Pop Eschatology: Bible Prophecy Sales Boom

Whether scholarship or fiction, prophetic books are top sellers after September 11.
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In the aftermath of the September 11 terrorist attacks, books on Bible prophecy—whether works of scholarship or fiction—are top sellers.

Tyndale House reports that it has already printed and sold 50,000 copies of an expositional study of Revelation called Are We Living in the End Times? The authors are Tim LaHaye and Jerry B. Jenkins, whose Left Behind series has sold 30 million copies.

Desecration, the ninth volume in the Left Behind series, reached sixth on Amazon.com's list even before copies were shipped. Dan Balow, director of business development for Tyndale, says advance orders for Desecration shot up in the four weeks after the attacks.

Videos of Late Great Planet Earth author Hal Lindsey's talks "are just screaming off the shelves," said Larry Crabtree, CEO of Lindsey's Web ministry and publishing house in Murrieta, California. Sales of the video Where Is America in Prophecy? have increased from 500 copies per month before September 11 to 1,500 copies per month. Sales of the book have doubled, according to Crabtree.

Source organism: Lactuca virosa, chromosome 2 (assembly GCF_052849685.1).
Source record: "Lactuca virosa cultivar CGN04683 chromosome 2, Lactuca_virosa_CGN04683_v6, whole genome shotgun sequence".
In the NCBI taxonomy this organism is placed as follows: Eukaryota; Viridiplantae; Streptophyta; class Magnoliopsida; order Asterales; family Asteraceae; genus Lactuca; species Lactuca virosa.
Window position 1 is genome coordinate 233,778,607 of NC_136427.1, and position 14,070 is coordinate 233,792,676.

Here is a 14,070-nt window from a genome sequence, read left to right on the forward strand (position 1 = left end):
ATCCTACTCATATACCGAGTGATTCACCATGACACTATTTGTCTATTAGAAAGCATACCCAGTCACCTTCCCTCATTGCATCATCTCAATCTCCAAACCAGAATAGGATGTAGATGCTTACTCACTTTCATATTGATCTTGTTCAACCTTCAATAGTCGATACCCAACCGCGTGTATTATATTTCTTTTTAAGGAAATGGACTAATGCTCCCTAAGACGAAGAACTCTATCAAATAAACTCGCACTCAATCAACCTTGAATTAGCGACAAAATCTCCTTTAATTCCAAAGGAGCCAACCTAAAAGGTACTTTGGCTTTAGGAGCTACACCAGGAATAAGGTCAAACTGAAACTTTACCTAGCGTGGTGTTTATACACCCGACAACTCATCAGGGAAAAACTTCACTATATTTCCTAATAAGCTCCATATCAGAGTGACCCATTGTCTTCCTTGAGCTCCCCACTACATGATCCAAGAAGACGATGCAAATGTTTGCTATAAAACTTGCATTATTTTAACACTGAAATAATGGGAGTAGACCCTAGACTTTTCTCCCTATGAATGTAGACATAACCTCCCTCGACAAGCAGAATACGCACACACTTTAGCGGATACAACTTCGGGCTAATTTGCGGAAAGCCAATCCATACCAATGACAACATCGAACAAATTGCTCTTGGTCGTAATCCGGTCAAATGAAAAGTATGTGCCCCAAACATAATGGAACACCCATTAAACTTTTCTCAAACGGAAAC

"What we're dealing with here is a fad," says William Alnor, a former Calvary Chapel pastor and author of a 1989 book, Soothsayers of the Second Advent. "I think that it's probably good because it is getting people into the serious study of prophecy."

However, Alnor says, the possibility of disappointment remains: "What if Jesus doesn't come back in another 100 years? It could wreck a lot of people's faith."

Tyndale's Balow says the current spike in prophecy book sales somewhat mirrors a boomlet in 1991. Tyndale's The Rise of Babylon, a book by Dallas Seminary professor Charles Dyer, sold 400,000 copies ...

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